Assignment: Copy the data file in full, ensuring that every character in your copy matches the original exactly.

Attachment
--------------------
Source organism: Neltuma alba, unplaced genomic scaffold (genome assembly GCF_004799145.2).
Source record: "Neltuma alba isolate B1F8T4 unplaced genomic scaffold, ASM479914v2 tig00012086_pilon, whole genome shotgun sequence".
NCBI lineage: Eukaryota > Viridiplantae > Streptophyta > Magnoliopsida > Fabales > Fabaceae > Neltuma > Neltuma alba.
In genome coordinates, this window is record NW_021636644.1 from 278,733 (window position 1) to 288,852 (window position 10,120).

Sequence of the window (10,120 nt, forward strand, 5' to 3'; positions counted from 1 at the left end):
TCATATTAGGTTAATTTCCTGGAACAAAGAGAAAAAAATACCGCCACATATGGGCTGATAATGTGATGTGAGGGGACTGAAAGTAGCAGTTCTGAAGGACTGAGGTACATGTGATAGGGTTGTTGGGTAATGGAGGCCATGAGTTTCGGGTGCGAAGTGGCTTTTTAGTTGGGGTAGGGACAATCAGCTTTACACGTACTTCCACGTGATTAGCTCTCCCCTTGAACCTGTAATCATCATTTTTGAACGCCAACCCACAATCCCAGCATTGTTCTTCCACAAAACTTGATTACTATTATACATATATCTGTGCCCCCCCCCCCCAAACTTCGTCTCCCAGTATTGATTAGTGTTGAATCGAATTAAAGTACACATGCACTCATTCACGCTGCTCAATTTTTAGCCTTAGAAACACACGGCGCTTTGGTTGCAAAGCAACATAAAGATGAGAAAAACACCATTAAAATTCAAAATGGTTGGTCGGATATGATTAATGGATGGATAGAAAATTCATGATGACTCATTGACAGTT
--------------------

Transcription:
Source organism: Neltuma alba, unplaced genomic scaffold (genome assembly GCF_004799145.2).
Source record: "Neltuma alba isolate B1F8T4 unplaced genomic scaffold, ASM479914v2 tig00012086_pilon, whole genome shotgun sequence".
NCBI lineage: Eukaryota > Viridiplantae > Streptophyta > Magnoliopsida > Fabales > Fabaceae > Neltuma > Neltuma alba.
In genome coordinates, this window is record NW_021636644.1 from 278,733 (window position 1) to 288,852 (window position 10,120).

Sequence of the window (10,120 nt, forward strand, 5' to 3'; positions counted from 1 at the left end):
TCATATTAGGTTAATTTCCTGGAACAAAGAGAAAAAAATACCGCCACATATGGGCTGATAATGTGATGTGAGGGGACTGAAAGTAGCAGTTCTGAAGGACTGAGGTACATGTGATAGGGTTGTTGGGTAATGGAGGCCATGAGTTTCGGGTGCGAAGTGGCTTTTTAGTTGGGGTAGGGACAATCAGCTTTACACGTACTTCCACGTGATTAGCTCTCCCCTTGAACCTGTAATCATCATTTTTGAACGCCAACCCACAATCCCAGCATTGTTCTTCCACAAAACTTGATTACTATTATACATATATCTGTGCCCCCCCCCCCCAAACTTCGTCTCCCAGTATTGATTAGTGTTGAATCGAATTAAAGTACACATGCACTCATTCACGCTGCTCAATTTTTAGCCTTAGAAACACACGGCGCTTTGGTTGCAAAGCAACATAAAGATGAGAAAAACACCATTAAAATTCAAAATGGTTGGTCGGATATGATTAATGGATGGATAGAAAATTCATGATGACTCATTGACAGTT